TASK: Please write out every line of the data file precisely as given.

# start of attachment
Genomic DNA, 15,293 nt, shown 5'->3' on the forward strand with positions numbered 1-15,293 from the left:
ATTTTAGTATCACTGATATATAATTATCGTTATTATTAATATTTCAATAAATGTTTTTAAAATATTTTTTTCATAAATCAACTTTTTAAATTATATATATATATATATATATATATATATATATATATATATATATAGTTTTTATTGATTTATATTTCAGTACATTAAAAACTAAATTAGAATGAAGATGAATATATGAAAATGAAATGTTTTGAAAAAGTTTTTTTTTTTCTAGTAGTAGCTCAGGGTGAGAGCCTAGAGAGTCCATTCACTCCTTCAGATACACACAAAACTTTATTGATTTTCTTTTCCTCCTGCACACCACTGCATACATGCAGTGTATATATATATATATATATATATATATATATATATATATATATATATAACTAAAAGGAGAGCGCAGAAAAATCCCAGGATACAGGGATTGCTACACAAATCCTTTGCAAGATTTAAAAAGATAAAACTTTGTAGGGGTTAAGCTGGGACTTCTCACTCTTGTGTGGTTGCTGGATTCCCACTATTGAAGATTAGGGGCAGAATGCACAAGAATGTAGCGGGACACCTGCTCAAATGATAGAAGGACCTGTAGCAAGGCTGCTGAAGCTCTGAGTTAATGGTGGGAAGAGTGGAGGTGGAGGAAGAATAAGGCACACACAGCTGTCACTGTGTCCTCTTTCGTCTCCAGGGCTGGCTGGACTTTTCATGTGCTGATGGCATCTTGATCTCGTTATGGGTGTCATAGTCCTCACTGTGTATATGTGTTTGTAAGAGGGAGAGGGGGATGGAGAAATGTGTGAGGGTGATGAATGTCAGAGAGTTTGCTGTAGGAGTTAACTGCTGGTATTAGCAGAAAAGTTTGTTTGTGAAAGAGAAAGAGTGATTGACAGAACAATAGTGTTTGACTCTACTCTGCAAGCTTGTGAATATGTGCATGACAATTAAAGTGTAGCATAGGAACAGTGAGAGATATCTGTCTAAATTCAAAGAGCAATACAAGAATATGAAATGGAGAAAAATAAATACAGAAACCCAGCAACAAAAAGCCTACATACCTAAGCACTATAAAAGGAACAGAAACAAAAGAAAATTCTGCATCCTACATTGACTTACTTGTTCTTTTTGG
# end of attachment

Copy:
Genomic DNA, 15,293 nt, shown 5'->3' on the forward strand with positions numbered 1-15,293 from the left:
ATTTTAGTATCACTGATATATAATTATCGTTATTATTAATATTTCAATAAATGTTTTTAAAATATTTTTTTCATAAATCAACTTTTTAAATTATATATATATATATATATATATATATATATATATATATATATATAGTTTTTATTGATTTATATTTCAGTACATTAAAAACTAAATTAGAATGAAGATGAATATATGAAAATGAAATGTTTTGAAAAAGTTTTTTTTTTTCTAGTAGTAGCTCAGGGTGAGAGCCTAGAGAGTCCATTCACTCCTTCAGATACACACAAAACTTTATTGATTTTCTTTTCCTCCTGCACACCACTGCATACATGCAGTGTATATATATATATATATATATATATATATATATATATATATATATATAACTAAAAGGAGAGCGCAGAAAAATCCCAGGATACAGGGATTGCTACACAAATCCTTTGCAAGATTTAAAAAGATAAAACTTTGTAGGGGTTAAGCTGGGACTTCTCACTCTTGTGTGGTTGCTGGATTCCCACTATTGAAGATTAGGGGCAGAATGCACAAGAATGTAGCGGGACACCTGCTCAAATGATAGAAGGACCTGTAGCAAGGCTGCTGAAGCTCTGAGTTAATGGTGGGAAGAGTGGAGGTGGAGGAAGAATAAGGCACACACAGCTGTCACTGTGTCCTCTTTCGTCTCCAGGGCTGGCTGGACTTTTCATGTGCTGATGGCATCTTGATCTCGTTATGGGTGTCATAGTCCTCACTGTGTATATGTGTTTGTAAGAGGGAGAGGGGGATGGAGAAATGTGTGAGGGTGATGAATGTCAGAGAGTTTGCTGTAGGAGTTAACTGCTGGTATTAGCAGAAAAGTTTGTTTGTGAAAGAGAAAGAGTGATTGACAGAACAATAGTGTTTGACTCTACTCTGCAAGCTTGTGAATATGTGCATGACAATTAAAGTGTAGCATAGGAACAGTGAGAGATATCTGTCTAAATTCAAAGAGCAATACAAGAATATGAAATGGAGAAAAATAAATACAGAAACCCAGCAACAAAAAGCCTACATACCTAAGCACTATAAAAGGAACAGAAACAAAAGAAAATTCTGCATCCTACATTGACTTACTTGTTCTTTTTGG